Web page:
Members of the Igorot UK Association visit Filipinos from Leyte and Samar in London to personally turn over the money they have raised for victims of Typhoon 'Yolanda', which killed more than 6,000 people two months ago.
LONDON - Two months after typhoon 'Yolanda' tore through the central Philippines and claimed more than 6,000 lives, Filipinos here are still struggling to come to terms with the tragedy. But they are welcoming the New Year with hope.
Cecille Rabuya-Irandio, who has been working as a nurse in the UK for 12 years now, came home to Tacloban for Christmas.
The painful images she saw of Yolanda’s aftermath remain with her until now—flattened towns, dead bodies lining the streets. Their family house, which took her many years of hard work to build, is badly damaged.
She said her relatives had advised her not to visit Tacloban, but she insisted on it.
“As soon as I stepped on our town, it’s so sad that I was very quiet,” she told ABS-CBN News, trying hard to hold back her tears.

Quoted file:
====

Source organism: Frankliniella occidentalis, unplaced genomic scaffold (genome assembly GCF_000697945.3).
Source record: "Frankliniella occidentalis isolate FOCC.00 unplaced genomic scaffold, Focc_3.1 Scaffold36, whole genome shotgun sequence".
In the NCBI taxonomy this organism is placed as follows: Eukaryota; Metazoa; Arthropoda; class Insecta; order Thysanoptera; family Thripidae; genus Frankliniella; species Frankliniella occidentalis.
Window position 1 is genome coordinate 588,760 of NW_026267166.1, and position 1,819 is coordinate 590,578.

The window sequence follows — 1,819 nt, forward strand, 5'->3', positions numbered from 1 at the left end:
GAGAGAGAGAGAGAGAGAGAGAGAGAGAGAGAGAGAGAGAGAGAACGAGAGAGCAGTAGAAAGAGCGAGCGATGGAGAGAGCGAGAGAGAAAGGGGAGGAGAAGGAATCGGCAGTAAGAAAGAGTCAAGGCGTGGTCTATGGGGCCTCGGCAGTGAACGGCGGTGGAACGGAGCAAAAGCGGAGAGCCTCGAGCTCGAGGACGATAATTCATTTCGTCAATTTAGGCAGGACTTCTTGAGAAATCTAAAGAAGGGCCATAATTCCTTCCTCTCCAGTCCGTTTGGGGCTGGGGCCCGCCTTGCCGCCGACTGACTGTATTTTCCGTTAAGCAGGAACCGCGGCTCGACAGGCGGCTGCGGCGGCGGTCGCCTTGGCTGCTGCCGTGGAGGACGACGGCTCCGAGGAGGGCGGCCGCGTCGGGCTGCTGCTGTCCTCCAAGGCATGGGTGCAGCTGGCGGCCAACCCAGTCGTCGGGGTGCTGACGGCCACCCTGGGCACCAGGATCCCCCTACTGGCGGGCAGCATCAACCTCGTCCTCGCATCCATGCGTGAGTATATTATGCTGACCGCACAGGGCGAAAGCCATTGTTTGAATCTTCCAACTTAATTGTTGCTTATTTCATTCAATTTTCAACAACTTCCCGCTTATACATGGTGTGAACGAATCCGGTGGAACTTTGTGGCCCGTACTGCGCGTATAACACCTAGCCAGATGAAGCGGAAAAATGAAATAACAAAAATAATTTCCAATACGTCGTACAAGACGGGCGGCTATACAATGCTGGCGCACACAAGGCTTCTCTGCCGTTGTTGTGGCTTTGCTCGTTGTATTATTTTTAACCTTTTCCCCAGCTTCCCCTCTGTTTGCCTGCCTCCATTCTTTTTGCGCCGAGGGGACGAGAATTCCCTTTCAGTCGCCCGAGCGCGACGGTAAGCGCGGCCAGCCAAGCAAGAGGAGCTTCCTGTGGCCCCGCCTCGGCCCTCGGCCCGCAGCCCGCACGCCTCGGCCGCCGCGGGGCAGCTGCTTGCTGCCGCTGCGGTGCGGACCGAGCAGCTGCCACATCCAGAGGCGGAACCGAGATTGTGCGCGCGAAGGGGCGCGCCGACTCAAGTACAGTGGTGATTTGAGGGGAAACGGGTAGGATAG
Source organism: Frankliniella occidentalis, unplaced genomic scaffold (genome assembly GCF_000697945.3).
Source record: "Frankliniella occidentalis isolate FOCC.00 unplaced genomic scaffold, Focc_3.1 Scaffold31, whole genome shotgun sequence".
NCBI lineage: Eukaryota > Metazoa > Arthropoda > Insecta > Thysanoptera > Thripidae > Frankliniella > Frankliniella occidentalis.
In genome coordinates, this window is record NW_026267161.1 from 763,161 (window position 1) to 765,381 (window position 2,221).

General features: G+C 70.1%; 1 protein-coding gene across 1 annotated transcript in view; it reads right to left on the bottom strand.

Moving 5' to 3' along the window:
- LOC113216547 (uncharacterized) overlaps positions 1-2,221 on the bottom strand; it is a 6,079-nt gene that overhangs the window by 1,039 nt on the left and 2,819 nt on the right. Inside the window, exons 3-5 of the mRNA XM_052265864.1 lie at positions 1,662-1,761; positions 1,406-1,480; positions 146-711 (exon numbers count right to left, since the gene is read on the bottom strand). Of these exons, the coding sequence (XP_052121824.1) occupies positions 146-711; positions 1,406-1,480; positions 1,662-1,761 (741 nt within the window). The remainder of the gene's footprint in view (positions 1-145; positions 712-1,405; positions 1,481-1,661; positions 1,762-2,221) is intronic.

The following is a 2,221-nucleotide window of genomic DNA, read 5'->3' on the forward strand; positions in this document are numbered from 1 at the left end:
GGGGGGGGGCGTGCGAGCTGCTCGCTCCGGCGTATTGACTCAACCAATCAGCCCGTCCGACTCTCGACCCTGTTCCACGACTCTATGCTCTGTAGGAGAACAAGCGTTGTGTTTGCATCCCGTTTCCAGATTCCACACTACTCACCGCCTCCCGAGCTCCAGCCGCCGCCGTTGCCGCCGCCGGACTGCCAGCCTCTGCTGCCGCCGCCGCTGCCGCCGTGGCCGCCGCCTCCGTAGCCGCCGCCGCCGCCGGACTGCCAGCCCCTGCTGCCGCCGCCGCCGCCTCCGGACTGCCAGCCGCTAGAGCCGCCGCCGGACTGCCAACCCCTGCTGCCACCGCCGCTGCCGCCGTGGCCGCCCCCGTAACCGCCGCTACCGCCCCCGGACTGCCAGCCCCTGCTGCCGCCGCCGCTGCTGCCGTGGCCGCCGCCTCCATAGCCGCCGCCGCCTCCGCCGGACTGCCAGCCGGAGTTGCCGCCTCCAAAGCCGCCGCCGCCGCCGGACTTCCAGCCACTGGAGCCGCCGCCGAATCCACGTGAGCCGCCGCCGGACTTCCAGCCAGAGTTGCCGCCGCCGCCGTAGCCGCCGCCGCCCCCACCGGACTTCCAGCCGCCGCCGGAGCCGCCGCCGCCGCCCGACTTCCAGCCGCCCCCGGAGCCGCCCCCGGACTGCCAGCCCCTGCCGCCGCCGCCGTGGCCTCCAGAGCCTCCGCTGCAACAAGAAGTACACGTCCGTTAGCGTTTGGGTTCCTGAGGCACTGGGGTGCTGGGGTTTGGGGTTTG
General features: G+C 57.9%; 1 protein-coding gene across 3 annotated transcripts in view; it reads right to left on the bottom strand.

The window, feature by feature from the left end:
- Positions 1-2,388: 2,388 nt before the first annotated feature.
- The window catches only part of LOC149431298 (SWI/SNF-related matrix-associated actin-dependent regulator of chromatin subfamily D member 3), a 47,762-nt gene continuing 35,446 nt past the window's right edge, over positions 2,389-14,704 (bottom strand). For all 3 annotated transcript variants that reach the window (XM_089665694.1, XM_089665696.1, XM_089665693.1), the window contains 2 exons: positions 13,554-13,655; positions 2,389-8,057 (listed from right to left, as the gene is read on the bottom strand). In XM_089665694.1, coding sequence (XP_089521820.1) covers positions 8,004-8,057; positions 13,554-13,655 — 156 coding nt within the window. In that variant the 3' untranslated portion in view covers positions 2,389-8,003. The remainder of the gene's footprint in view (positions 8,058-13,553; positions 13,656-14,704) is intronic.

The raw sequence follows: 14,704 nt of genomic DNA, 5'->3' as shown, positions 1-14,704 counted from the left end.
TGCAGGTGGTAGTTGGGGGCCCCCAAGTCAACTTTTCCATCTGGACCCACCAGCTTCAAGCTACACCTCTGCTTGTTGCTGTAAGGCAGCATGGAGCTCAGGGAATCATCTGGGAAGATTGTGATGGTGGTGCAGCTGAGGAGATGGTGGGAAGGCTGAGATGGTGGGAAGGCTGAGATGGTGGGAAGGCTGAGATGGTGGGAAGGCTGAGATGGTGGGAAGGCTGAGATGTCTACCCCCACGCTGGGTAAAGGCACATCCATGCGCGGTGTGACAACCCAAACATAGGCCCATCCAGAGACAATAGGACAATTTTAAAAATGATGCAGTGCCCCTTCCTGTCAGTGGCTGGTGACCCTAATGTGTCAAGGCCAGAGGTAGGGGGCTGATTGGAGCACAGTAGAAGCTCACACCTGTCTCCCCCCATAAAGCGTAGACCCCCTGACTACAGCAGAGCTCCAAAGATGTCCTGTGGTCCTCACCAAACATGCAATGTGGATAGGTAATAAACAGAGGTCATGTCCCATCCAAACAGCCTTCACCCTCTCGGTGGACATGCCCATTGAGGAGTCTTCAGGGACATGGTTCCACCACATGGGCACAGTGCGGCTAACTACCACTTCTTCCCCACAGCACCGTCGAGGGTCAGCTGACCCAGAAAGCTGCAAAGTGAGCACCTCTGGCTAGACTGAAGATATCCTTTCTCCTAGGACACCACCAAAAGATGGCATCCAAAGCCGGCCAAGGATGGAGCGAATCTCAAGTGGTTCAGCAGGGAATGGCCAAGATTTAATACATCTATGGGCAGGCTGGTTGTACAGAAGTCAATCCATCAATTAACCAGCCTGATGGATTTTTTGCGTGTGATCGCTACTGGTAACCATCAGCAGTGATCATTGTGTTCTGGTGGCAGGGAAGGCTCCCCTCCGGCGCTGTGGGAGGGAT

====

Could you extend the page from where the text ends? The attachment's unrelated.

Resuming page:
“This is reality,” Irandio recalls telling herself. “On the first day I couldn’t take it. It was just too much to take. Honestly, I went to bed because I can’t take it. This is just too much. Very traumatic.”
Irandio and her fellow members of the Leyte-Samar Organization in the UK regularly meet to provide each other emotional support.
Despite the tragedy, they say they are not losing hope, considering all the help from Filipinos abroad and various countries.
In fact, on Saturday, some representatives of a group of Igorots visited them to personally turn over the amount they had raised for typhoon victims. The group donated half of more than £1,400 raised through various activities.
“My message is for them not to lose hope,” said Archibald Nabus, the Benguet-born president of the Igorot UK Association. “What’s important is we’re alive. There is always hope for us in the future.”
The wounds may still be fresh, but Leyte and Samar’s children in London are beginning to move on no matter how hard.
“Let’s try to move on. We need to move on,” Eric Go, president of the Leyte-Samar Organization, would often tell his members. “It has happened. Now we need to stand up.”